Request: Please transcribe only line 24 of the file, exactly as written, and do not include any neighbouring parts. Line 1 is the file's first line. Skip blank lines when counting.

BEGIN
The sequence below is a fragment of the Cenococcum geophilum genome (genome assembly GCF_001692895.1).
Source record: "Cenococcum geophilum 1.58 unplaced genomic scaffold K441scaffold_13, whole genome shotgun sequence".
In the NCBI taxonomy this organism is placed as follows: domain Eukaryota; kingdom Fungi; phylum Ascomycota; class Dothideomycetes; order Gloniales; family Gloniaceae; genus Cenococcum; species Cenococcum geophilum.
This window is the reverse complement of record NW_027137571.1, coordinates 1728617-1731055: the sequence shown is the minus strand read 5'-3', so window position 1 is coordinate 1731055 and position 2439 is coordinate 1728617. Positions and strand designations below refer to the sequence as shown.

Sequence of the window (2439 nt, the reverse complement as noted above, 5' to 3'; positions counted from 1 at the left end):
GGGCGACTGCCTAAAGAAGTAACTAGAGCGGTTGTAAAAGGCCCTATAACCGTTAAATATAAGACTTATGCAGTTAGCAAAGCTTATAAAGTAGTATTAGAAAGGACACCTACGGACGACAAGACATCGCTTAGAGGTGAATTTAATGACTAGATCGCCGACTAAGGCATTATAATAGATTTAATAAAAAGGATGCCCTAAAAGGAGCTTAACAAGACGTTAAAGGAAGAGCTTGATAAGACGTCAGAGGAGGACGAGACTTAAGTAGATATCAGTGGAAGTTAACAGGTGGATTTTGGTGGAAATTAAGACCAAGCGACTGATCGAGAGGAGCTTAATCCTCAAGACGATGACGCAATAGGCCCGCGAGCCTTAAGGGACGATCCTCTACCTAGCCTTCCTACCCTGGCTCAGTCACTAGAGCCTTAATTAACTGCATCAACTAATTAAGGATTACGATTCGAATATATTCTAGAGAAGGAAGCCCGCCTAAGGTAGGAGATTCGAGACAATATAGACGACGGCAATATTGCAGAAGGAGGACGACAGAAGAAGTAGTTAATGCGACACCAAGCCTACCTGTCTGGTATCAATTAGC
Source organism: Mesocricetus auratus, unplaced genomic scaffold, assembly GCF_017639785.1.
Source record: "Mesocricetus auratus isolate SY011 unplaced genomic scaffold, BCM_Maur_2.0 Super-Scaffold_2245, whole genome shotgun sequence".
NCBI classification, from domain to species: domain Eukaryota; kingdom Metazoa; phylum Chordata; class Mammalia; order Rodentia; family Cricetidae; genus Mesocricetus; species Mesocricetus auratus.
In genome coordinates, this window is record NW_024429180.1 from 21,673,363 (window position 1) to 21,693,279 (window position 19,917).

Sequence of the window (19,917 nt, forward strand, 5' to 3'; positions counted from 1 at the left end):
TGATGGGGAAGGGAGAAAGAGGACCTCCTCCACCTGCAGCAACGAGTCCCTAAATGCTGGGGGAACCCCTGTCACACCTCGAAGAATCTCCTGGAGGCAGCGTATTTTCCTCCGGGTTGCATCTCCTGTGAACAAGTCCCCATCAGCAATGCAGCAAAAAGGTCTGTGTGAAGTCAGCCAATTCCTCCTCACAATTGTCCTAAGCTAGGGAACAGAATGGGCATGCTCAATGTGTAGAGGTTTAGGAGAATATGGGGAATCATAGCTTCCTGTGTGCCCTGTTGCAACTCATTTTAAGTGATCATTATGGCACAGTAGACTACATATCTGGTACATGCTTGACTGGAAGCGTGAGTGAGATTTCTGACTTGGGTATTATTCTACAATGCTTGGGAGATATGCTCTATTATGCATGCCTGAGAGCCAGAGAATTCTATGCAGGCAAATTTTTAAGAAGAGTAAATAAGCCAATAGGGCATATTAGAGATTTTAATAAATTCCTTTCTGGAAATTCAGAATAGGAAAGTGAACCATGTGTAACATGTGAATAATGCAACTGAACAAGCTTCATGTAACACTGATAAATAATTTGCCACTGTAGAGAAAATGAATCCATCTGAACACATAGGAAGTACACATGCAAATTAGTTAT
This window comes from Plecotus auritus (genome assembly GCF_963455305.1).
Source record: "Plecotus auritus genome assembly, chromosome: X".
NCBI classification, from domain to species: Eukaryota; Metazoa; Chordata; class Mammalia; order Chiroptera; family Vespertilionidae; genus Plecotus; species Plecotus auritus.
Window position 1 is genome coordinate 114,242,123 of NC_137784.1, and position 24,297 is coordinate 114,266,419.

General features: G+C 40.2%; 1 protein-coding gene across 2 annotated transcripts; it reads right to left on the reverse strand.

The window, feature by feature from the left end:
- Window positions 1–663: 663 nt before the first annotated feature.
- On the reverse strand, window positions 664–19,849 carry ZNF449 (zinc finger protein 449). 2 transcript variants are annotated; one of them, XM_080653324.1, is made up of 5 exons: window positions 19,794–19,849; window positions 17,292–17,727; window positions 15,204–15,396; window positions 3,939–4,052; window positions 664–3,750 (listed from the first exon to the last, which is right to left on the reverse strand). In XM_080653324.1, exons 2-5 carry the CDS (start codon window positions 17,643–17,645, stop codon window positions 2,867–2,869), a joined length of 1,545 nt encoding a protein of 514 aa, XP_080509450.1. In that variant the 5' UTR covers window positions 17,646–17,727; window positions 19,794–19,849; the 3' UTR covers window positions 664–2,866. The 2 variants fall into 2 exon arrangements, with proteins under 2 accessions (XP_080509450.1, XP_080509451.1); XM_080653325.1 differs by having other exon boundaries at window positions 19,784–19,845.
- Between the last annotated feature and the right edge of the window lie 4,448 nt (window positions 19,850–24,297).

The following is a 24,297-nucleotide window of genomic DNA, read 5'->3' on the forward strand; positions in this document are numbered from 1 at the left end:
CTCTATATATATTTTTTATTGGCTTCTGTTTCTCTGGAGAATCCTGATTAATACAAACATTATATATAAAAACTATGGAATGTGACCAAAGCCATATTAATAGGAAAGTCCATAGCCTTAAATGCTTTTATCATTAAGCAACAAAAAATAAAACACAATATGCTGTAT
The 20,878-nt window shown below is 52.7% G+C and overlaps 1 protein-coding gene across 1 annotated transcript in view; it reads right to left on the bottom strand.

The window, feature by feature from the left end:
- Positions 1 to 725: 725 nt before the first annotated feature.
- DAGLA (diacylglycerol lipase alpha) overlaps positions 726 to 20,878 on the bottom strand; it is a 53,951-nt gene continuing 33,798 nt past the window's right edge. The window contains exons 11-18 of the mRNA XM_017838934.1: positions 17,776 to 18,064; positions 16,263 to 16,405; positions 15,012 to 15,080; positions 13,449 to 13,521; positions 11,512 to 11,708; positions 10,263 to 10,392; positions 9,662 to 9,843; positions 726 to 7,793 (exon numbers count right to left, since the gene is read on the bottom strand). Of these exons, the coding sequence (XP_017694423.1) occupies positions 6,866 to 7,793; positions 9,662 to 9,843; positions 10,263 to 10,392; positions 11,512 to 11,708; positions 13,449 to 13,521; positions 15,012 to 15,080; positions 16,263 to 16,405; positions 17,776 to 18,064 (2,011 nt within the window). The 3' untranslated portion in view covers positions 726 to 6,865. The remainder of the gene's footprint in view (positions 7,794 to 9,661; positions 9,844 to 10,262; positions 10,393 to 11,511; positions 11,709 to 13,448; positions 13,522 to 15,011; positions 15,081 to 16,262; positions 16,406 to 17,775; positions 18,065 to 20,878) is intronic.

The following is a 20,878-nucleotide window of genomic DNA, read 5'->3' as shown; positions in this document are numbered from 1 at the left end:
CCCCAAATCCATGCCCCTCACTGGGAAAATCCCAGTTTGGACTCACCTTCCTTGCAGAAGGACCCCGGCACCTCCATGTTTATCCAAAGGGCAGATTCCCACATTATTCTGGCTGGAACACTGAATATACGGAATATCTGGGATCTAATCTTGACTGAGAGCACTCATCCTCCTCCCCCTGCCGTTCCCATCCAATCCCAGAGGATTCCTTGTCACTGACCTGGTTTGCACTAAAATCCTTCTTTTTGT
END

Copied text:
The 20,878-nt window shown below is 52.7% G+C and overlaps 1 protein-coding gene across 1 annotated transcript in view; it reads right to left on the bottom strand.